The State Department is filled with veteran foreign service officers with years of experience in international relations. Most of them are products of elite universities, where they studied subjects like conflict resolution or international trade theory. Many are multilingual, and all have deep expertise on the political scenes of various countries.
Yet they routinely watch as deep-pocketed political donors with little or no foreign service experience are appointed to serve as America’s ambassadors overseas. The practice is so common that a pair of international relations scholars at the University of Pennsylvania were able to put prices on various plum ambassadorships. According to The New York Times, “the study found that political ambassadors who had made campaign donations of $550,000, or bundled contributions of $750,000, had a 90 percent chance of being posted to a country in Western Europe.” The best postings — in France or Monaco — could cost up to $6.2 million in direct contributions.
The US is an outlier in this regard; according to The Times, other democracies’ diplomats “are nearly always career professionals, products of intense competition and intensive training, with successive foreign rotations for posts deemed to require in-depth knowledge of a region, culture and language — not just political connections.”
Sometimes these arrangements work out fine. Sometimes they don’t. Which brings us to yesterday’s Senate confirmation hearings for George Tsunis, the founder and CEO of Chartwell Hotels and Barack Obama’s nominee to serve as our ambassador to Norway. According to Open Secrets, Tsunis and his wife are among the country’s top individual donors, having raised almost a million dollars for the 2012 Obama campaign.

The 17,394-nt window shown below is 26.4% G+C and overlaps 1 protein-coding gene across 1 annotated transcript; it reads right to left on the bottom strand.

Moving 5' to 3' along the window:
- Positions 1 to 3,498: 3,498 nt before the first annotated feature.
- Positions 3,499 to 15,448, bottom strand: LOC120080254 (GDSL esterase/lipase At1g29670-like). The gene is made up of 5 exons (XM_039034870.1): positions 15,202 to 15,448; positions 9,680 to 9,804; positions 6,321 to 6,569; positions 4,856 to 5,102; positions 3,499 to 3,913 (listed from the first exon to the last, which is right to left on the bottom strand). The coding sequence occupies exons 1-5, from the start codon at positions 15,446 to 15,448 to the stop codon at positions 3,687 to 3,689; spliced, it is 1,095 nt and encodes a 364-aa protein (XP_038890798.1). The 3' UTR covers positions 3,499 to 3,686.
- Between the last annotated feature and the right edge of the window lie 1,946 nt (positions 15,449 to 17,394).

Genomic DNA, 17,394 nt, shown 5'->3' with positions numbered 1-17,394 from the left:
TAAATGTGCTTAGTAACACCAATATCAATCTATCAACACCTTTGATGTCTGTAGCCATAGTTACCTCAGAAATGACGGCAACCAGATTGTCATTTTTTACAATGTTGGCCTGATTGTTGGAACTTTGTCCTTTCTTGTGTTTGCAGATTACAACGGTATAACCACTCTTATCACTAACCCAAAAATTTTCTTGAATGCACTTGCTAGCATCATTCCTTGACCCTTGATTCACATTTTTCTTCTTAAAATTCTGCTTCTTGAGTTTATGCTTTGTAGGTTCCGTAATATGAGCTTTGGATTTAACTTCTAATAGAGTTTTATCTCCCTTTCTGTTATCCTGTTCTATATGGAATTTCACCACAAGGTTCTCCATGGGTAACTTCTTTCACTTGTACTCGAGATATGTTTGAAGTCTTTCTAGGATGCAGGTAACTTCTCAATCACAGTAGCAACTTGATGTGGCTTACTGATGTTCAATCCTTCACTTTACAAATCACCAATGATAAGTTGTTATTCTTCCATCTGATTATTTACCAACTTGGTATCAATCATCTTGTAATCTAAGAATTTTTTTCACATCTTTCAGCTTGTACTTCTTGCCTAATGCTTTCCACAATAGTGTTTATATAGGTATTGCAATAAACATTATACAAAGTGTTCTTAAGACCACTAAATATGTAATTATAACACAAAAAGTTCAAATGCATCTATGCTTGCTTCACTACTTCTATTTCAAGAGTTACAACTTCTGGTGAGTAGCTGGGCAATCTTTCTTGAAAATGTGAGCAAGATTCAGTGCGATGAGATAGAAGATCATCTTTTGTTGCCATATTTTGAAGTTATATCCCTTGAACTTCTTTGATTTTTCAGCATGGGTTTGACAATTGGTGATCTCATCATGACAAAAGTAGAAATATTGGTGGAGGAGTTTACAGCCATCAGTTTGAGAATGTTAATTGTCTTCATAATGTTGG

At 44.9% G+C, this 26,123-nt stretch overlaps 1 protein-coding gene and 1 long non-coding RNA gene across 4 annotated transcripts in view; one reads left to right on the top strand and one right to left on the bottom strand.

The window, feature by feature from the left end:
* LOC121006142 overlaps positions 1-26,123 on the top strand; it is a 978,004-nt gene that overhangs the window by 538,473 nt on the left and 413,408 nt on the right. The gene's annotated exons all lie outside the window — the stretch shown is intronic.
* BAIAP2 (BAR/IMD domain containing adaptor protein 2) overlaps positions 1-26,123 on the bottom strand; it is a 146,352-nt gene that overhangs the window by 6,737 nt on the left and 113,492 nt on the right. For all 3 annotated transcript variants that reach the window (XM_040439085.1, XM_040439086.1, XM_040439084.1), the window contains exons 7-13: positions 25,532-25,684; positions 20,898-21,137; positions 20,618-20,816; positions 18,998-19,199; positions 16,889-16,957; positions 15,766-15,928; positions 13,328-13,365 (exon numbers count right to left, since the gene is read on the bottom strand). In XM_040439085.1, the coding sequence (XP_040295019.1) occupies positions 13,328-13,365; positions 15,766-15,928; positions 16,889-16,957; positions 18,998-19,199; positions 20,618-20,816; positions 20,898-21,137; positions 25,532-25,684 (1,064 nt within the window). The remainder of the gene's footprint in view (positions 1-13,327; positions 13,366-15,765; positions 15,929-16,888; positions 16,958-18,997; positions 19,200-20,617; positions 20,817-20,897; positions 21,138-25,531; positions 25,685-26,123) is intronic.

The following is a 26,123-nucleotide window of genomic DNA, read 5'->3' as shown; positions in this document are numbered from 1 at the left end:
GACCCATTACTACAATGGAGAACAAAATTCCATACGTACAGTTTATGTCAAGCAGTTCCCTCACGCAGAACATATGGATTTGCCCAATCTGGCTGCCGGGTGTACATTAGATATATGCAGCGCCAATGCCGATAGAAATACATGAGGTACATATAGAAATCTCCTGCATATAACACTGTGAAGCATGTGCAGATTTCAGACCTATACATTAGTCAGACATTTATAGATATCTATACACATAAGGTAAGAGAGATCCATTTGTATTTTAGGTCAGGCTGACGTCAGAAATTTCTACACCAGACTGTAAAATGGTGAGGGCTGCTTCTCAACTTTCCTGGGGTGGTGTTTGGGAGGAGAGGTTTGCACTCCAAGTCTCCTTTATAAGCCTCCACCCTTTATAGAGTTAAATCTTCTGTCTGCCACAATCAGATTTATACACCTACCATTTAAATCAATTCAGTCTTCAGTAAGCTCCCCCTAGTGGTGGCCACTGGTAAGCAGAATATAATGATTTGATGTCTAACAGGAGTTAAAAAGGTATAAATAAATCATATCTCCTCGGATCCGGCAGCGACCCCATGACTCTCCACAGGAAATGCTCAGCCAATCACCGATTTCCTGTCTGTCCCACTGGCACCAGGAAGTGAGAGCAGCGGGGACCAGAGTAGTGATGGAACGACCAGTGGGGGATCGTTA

Interestingly, all that fundraising didn’t provide Tsunis with a deep understanding of Norwegian politics.
Here’s how The Local, Norway’s English-language newspaper, reported an exchange between Tsunis and Sen. John McCain (R-AZ):
Asked by Senator John McCain what he thought it was about the “anti-immigration” Progress Party that appealed to Norwegian voters, Greek-American businessman George Tsunis seemed unaware of the party’s role in the ruling coalition.
“You get some fringe elements that have a microphone and spew their hatred,” he said in the pre-appointment hearing. “And I will tell you Norway has been very quick to denounce them.”
McCain interrupted him, pointing out that as part of the coalition, the party was hardly being denounced.
“I stand corrected,” Tsunis said after a pause. “I would like to leave my answer at… it’s a very, very open society and the overwhelming amount of Norwegians and the overwhelming amount of people in parliament don’t feel the same way.”
The blunder came after a faltering, incoherent performance from Tsunis, in which he made a reference to Norway’s “president,” apparently under the impression that the country is a republic rather than a constitutional monarchy.
McCain, already flummoxed by the apparent inability of Obama’s choice to be ambassador to Hungary to list strategic US interests there, closed his questioning with a bit of sarcasm: “I have no more questions for this incredibly highly qualified group of nominees.”